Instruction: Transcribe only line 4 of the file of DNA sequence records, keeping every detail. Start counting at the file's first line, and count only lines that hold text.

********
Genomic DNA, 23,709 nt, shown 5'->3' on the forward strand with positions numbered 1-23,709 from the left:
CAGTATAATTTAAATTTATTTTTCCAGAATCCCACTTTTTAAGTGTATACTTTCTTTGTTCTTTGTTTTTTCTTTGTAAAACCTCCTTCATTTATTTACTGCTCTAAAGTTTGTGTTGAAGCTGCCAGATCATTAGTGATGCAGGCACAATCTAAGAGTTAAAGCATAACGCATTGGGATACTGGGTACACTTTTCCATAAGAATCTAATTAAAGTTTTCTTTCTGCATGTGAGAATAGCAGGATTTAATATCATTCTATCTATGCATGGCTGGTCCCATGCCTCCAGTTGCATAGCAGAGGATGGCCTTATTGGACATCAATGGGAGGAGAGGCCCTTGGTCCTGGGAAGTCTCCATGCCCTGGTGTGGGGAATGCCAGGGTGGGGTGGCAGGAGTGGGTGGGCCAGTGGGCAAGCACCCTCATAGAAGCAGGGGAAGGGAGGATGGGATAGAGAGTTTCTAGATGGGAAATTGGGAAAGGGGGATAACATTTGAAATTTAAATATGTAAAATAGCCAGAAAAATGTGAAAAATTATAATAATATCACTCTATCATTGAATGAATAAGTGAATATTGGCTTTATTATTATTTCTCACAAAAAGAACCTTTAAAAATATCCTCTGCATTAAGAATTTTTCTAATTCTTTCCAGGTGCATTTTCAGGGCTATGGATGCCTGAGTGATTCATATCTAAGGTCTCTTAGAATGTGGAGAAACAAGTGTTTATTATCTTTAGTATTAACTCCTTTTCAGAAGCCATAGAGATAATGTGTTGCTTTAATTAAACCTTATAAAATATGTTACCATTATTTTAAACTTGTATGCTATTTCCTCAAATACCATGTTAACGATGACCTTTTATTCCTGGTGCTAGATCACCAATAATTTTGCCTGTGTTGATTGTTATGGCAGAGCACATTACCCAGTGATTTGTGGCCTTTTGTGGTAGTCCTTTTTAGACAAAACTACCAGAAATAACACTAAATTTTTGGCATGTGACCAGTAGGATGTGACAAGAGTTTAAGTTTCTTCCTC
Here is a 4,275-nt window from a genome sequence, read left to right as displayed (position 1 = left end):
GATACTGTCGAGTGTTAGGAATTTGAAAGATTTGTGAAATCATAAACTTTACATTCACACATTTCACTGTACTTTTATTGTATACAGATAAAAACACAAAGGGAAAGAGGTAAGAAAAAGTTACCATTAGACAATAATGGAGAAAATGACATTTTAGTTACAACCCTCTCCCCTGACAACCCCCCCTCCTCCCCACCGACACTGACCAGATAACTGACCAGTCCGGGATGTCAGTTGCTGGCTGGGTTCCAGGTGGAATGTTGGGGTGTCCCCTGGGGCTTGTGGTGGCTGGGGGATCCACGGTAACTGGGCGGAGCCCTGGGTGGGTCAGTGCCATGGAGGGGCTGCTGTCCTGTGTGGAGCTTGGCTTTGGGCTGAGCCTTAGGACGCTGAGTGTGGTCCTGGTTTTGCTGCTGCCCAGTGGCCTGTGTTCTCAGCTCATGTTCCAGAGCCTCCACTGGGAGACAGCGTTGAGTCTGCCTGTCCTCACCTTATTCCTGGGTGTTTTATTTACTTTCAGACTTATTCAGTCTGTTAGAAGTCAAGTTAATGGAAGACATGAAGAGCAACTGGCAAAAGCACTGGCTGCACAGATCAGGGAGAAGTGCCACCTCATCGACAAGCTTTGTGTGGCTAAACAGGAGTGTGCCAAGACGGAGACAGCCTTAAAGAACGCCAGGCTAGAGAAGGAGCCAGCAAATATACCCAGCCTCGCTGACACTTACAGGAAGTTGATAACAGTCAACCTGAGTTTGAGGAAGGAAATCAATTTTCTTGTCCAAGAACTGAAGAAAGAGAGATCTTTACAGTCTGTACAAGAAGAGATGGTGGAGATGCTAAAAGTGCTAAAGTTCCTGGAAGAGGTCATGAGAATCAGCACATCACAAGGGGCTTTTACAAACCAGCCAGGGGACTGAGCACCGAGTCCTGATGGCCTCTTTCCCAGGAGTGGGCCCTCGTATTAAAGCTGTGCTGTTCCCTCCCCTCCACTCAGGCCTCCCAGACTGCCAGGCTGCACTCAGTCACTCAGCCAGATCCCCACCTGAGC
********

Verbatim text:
GATACTGTCGAGTGTTAGGAATTTGAAAGATTTGTGAAATCATAAACTTTACATTCACACATTTCACTGTACTTTTATTGTATACAGATAAAAACACAAAGGGAAAGAGGTAAGAAAAAGTTACCATTAGACAATAATGGAGAAAATGACATTTTAGTTACAACCCTCTCCCCTGACAACCCCCCCTCCTCCCCACCGACACTGACCAGATAACTGACCAGTCCGGGATGTCAGTTGCTGGCTGGGTTCCAGGTGGAATGTTGGGGTGTCCCCTGGGGCTTGTGGTGGCTGGGGGATCCACGGTAACTGGGCGGAGCCCTGGGTGGGTCAGTGCCATGGAGGGGCTGCTGTCCTGTGTGGAGCTTGGCTTTGGGCTGAGCCTTAGGACGCTGAGTGTGGTCCTGGTTTTGCTGCTGCCCAGTGGCCTGTGTTCTCAGCTCATGTTCCAGAGCCTCCACTGGGAGACAGCGTTGAGTCTGCCTGTCCTCACCTTATTCCTGGGTGTTTTATTTACTTTCAGACTTATTCAGTCTGTTAGAAGTCAAGTTAATGGAAGACATGAAGAGCAACTGGCAAAAGCACTGGCTGCACAGATCAGGGAGAAGTGCCACCTCATCGACAAGCTTTGTGTGGCTAAACAGGAGTGTGCCAAGACGGAGACAGCCTTAAAGAACGCCAGGCTAGAGAAGGAGCCAGCAAATATACCCAGCCTCGCTGACACTTACAGGAAGTTGATAACAGTCAACCTGAGTTTGAGGAAGGAAATCAATTTTCTTGTCCAAGAACTGAAGAAAGAGAGATCTTTACAGTCTGTACAAGAAGAGATGGTGGAGATGCTAAAAGTGCTAAAGTTCCTGGAAGAGGTCATGAGAATCAGCACATCACAAGGGGCTTTTACAAACCAGCCAGGGGACTGAGCACCGAGTCCTGATGGCCTCTTTCCCAGGAGTGGGCCCTCGTATTAAAGCTGTGCTGTTCCCTCCCCTCCACTCAGGCCTCCCAGACTGCCAGGCTGCACTCAGTCACTCAGCCAGATCCCCACCTGAGC